Throughout this year, many Palo Alto families have reported long wait times and difficulty getting in to see quality mental health professionals close to home. It took Manon Piernot, a junior at Gunn High School, a month to find a psychiatrist who was close to home, covered by her family’s insurance and didn’t have an impossibly long wait list. She said many psychiatrists in Palo Alto were not accepting new patients. She ended up seeing one in Burlingame who did not have a wait list.
This process can also be complicated by the need to find a psychiatrist with whom the patient feels truly comfortable.
Mental health professionals themselves say the local network is unequipped to meet the current high demand.
“In spite of having a number of therapists in the community, we don’t have an organized mental health system that is designed to fit the need that we have,” Stanford child and adolescent psychiatrist Shashank Joshi told the Weekly in April. “We are doing this right now more by default than by design.”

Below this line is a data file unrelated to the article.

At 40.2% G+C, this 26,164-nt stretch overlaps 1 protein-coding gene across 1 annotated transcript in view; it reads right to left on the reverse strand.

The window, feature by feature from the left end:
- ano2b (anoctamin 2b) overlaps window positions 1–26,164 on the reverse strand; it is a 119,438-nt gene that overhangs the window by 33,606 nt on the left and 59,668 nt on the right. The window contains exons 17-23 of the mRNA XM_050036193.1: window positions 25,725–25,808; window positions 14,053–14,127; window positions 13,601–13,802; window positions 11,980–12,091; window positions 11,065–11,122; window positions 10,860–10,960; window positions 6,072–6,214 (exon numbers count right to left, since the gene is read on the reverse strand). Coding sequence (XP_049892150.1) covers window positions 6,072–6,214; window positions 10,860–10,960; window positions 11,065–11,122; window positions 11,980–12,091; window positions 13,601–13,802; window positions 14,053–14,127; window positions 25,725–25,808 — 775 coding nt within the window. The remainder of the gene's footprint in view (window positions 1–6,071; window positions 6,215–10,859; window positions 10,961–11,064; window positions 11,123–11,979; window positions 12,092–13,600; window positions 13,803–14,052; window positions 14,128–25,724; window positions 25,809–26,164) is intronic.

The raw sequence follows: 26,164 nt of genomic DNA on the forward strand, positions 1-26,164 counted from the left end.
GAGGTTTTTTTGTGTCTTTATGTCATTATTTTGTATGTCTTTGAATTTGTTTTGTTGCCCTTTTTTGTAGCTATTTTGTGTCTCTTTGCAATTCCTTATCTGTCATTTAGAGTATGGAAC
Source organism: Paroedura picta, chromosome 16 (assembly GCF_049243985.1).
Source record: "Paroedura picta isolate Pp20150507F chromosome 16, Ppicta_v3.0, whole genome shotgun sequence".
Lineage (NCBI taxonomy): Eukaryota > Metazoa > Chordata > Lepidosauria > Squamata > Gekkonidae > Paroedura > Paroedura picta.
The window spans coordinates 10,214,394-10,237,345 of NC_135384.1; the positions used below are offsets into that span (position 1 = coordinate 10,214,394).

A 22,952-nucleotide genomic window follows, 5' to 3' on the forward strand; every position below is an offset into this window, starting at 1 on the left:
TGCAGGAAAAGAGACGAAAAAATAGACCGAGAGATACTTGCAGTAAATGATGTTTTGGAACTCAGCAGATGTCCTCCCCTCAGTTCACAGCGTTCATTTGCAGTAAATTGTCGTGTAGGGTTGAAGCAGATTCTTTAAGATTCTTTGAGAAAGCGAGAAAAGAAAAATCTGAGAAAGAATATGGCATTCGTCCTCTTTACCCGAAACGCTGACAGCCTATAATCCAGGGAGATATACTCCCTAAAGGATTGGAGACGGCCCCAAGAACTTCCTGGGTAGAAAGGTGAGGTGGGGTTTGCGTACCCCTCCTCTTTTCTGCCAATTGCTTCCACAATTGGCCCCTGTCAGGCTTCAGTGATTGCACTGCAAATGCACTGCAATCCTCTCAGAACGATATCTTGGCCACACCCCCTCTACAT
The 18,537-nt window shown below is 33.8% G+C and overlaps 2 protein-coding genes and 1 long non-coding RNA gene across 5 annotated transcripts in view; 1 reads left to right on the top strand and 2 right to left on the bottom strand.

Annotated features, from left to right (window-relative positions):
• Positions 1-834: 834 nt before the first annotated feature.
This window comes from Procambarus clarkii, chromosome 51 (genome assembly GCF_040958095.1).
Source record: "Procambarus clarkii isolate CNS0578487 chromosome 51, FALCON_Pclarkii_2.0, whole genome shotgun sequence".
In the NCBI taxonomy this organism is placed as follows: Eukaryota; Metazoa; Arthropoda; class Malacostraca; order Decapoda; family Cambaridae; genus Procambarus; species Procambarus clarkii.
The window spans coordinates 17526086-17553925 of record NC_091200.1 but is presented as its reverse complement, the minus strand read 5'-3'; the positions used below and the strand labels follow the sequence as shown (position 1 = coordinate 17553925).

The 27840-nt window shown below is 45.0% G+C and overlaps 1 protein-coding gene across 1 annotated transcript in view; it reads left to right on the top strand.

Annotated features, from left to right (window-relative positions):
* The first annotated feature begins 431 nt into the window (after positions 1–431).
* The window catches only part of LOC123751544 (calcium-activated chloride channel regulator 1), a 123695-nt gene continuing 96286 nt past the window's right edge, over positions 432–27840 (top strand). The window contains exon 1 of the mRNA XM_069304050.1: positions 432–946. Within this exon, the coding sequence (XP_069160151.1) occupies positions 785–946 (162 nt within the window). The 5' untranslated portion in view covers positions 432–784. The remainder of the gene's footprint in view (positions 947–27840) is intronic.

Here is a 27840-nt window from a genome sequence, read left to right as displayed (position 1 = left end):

Adolescent Counseling Services, the Palo Alto nonprofit that provides on-site counseling for Palo Alto and Gunn high schools, saw 100 more students at least once from August through November of this school year than the same time period last year, according to ACS On-Campus Program Director Roni Gillenson. And in March, with a sense of urgency following the fourth teen death by suicide just weeks before, the school board approved $250,000 in district funds to hire two full-time licensed mental health therapists, one for each high school, as soon as possible.